New Report Shows Significant Improvement in Consumer Cyber Hygiene
Senior administration officials and cybersecurity leaders marking Cybersecurity Awareness Month weighed in on a consumer survey examining how behaviors have changed over the last three years.
A report released Tuesday by the Aspen Digital Institute and the nonprofit member-based group Consumer Reports suggests the majority of consumers are taking appropriate actions to improve their cybersecurity, and want the government and companies to do their parts too.
The report did not address why consumers were doing more to improve their cybersecurity. It comes as the government continues to fund an organization called the National Cybersecurity Alliance—with more than half a million dollars annually in recent years—to promote awareness of cybersecurity in October. The NCA, whose board is made up of executives from major corporations, emphasizes the role of individuals in protecting the shared digital ecosystem from cyber threats.
Consumer Reports conducted the survey in June using a nationally representative sample of 2,103 U.S. adults. The report compared the responses to a 2019 survey also asking respondents about their cybersecurity practices.
One question showed 88% of those surveyed in June were using strong passwords to access their home WiFi networks, compared to 74% in 2019. Another revealed 72% of consumers “set permissions for apps on your smartphone to block access to things like your camera, location or contacts if they aren’t needed for the app to function,” versus 60% in 2019. The biggest change over the last three years—up from 50% in 2019 to 77% in June—was in the number of people who said they had implemented multifactor authentication.
“MFA is the single biggest step individuals can take to secure their devices and privacy, which is why the administration made it a priority, including requiring it for the federal government as part of the president’s executive order on improving the nation’s cybersecurity,” Deputy National Security Advisor for Cyber and Emerging Technology Anne Neuberger said in the report. “I’m thrilled by this progress, and to know that more Americans are secure today than even a few years ago.”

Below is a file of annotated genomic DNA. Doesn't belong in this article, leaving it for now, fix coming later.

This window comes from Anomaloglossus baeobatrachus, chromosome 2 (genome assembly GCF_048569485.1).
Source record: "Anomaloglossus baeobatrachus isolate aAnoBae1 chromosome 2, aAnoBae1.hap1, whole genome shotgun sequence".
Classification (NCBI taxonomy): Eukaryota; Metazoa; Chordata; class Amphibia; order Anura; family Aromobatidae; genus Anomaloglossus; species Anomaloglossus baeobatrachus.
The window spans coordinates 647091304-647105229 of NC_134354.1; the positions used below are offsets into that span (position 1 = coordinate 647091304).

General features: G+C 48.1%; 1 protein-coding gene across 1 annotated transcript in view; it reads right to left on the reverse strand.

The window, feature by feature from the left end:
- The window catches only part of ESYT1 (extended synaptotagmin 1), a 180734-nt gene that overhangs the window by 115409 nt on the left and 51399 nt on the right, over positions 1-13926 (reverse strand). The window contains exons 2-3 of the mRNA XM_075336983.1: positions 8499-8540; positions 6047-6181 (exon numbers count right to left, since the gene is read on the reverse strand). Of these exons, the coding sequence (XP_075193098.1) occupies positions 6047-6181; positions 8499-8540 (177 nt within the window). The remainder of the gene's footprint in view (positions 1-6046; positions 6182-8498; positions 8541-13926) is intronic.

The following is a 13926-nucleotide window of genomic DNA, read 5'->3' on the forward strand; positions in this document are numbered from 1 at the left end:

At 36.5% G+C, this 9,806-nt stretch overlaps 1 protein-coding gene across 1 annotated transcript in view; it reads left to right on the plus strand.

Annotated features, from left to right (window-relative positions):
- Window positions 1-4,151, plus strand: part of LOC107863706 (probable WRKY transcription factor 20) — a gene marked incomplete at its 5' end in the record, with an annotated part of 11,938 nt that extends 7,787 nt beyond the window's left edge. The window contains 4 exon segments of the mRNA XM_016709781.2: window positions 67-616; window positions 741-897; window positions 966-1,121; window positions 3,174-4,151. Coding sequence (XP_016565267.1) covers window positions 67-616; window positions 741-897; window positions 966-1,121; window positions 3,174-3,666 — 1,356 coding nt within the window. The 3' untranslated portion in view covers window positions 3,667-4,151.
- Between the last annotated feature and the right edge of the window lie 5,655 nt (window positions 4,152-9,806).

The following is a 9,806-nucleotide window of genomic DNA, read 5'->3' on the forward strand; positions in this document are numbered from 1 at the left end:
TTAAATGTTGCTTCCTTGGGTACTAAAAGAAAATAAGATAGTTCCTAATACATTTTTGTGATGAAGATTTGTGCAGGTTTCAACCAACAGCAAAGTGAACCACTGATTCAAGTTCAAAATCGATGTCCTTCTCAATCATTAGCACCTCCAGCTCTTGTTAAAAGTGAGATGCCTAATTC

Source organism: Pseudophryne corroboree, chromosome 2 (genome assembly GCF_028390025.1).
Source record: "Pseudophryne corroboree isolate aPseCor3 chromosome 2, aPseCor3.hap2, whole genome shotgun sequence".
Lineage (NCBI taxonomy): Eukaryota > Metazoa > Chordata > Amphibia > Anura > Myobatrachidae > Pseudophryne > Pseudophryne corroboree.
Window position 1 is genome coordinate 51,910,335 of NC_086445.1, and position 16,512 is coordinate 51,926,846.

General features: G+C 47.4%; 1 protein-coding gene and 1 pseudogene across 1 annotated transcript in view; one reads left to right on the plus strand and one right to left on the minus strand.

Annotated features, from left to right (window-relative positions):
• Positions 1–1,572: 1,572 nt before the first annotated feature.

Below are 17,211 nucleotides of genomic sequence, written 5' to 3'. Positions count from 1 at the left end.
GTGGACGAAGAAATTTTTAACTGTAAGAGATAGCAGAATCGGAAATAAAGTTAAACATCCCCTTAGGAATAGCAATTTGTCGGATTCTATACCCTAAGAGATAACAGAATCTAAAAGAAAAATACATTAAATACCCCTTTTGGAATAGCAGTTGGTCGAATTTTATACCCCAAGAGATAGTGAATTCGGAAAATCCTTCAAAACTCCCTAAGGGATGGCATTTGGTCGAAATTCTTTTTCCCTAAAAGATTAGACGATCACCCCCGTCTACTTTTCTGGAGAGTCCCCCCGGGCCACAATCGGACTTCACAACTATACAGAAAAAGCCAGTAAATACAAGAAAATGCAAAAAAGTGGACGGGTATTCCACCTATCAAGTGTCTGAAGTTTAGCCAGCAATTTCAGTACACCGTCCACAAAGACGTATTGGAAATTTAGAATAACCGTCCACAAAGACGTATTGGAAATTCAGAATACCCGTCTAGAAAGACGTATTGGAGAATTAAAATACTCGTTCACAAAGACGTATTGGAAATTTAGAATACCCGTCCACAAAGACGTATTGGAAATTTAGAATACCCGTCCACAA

The new survey shows 75% of respondents were at least somewhat concerned about privacy of personal data collected online. Of those who showed little concern about the issue, 24% said it was because, “there’s nothing I can do about it anyway.” Another 18% of that group said, “I take all of the privacy precautions that I can, so I believe the security and privacy of my personal data is out of my hands.”
According to the report, when asked “who should be most responsible for protecting the online privacy of Americans,” 32% said companies, 33% said the federal government, and 25% said it was consumers themselves.
“This isn’t a surprise,” said Harvard Kennedy School fellow and lecturer Bruce Schneier. “Surveys consistently demonstrate that people are concerned about their privacy in the face of both governments and corporations. The reason people don’t often act on those concerns is that they feel powerless. There are often no easy ways people have to protect the privacy of their personal data, nor are there reasonable alternatives to the tech monopolies that make surveillance their business model.”
Marta Tellado, president and CEO of Consumer Reports, added: “Consumers are increasingly vulnerable to cyber threats, and current options to secure their data are often complicated. We must give people the cybersecurity tools to protect themselves and demand action and accountability from industry and government.”
Laurie Locascio, director of the National Institute of Standards and Technology said the survey results, “are a promising sign that government and private sector collaboration to improve security and security awareness is having positive impact.”
“We will continue the fight to ensure that our nation does not fall victim to collective ambivalence in cyberspace,” Principal Deputy National Cyber Director Kemba Walden said.